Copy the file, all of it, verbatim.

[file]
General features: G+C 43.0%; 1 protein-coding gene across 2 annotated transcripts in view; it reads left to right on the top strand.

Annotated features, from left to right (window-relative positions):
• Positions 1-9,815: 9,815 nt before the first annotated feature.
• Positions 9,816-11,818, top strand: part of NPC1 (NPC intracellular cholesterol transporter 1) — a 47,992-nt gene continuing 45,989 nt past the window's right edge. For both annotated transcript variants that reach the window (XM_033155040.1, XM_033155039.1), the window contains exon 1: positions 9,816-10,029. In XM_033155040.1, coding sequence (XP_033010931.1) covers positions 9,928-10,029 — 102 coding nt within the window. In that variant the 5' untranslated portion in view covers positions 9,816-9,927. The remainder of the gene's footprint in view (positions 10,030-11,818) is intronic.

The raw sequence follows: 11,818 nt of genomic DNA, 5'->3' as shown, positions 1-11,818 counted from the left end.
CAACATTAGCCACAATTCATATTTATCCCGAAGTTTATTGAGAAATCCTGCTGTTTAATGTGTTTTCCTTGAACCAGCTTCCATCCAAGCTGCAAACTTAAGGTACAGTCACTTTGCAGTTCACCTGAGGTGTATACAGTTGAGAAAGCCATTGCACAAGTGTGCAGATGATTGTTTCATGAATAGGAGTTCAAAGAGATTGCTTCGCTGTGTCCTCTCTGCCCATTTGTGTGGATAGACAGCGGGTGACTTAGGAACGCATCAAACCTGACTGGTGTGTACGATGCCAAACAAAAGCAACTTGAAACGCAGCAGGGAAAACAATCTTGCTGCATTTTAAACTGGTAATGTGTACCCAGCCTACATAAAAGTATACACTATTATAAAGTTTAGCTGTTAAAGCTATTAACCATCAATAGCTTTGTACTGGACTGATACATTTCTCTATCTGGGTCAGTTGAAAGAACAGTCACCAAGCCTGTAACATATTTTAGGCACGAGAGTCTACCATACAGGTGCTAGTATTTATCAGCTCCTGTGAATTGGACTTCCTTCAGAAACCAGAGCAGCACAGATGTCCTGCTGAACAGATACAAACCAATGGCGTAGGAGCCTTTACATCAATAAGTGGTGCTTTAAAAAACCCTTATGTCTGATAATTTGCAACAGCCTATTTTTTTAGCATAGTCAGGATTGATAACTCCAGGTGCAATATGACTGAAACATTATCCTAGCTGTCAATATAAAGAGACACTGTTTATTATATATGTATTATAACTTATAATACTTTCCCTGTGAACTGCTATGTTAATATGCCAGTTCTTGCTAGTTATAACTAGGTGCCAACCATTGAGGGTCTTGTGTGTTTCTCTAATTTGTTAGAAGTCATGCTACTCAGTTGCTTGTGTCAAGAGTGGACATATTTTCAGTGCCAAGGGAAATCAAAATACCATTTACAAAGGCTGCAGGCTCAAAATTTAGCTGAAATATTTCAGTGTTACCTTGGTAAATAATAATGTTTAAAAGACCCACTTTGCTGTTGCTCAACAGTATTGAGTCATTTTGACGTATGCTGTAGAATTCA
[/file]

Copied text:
General features: G+C 43.0%; 1 protein-coding gene across 2 annotated transcripts in view; it reads left to right on the top strand.

Annotated features, from left to right (window-relative positions):
• Positions 1-9,815: 9,815 nt before the first annotated feature.
• Positions 9,816-11,818, top strand: part of NPC1 (NPC intracellular cholesterol transporter 1) — a 47,992-nt gene continuing 45,989 nt past the window's right edge. For both annotated transcript variants that reach the window (XM_033155040.1, XM_033155039.1), the window contains exon 1: positions 9,816-10,029. In XM_033155040.1, coding sequence (XP_033010931.1) covers positions 9,928-10,029 — 102 coding nt within the window. In that variant the 5' untranslated portion in view covers positions 9,816-9,927. The remainder of the gene's footprint in view (positions 10,030-11,818) is intronic.

The raw sequence follows: 11,818 nt of genomic DNA, 5'->3' as shown, positions 1-11,818 counted from the left end.
CAACATTAGCCACAATTCATATTTATCCCGAAGTTTATTGAGAAATCCTGCTGTTTAATGTGTTTTCCTTGAACCAGCTTCCATCCAAGCTGCAAACTTAAGGTACAGTCACTTTGCAGTTCACCTGAGGTGTATACAGTTGAGAAAGCCATTGCACAAGTGTGCAGATGATTGTTTCATGAATAGGAGTTCAAAGAGATTGCTTCGCTGTGTCCTCTCTGCCCATTTGTGTGGATAGACAGCGGGTGACTTAGGAACGCATCAAACCTGACTGGTGTGTACGATGCCAAACAAAAGCAACTTGAAACGCAGCAGGGAAAACAATCTTGCTGCATTTTAAACTGGTAATGTGTACCCAGCCTACATAAAAGTATACACTATTATAAAGTTTAGCTGTTAAAGCTATTAACCATCAATAGCTTTGTACTGGACTGATACATTTCTCTATCTGGGTCAGTTGAAAGAACAGTCACCAAGCCTGTAACATATTTTAGGCACGAGAGTCTACCATACAGGTGCTAGTATTTATCAGCTCCTGTGAATTGGACTTCCTTCAGAAACCAGAGCAGCACAGATGTCCTGCTGAACAGATACAAACCAATGGCGTAGGAGCCTTTACATCAATAAGTGGTGCTTTAAAAAACCCTTATGTCTGATAATTTGCAACAGCCTATTTTTTTAGCATAGTCAGGATTGATAACTCCAGGTGCAATATGACTGAAACATTATCCTAGCTGTCAATATAAAGAGACACTGTTTATTATATATGTATTATAACTTATAATACTTTCCCTGTGAACTGCTATGTTAATATGCCAGTTCTTGCTAGTTATAACTAGGTGCCAACCATTGAGGGTCTTGTGTGTTTCTCTAATTTGTTAGAAGTCATGCTACTCAGTTGCTTGTGTCAAGAGTGGACATATTTTCAGTGCCAAGGGAAATCAAAATACCATTTACAAAGGCTGCAGGCTCAAAATTTAGCTGAAATATTTCAGTGTTACCTTGGTAAATAATAATGTTTAAAAGACCCACTTTGCTGTTGCTCAACAGTATTGAGTCATTTTGACGTATGCTGTAGAATTCA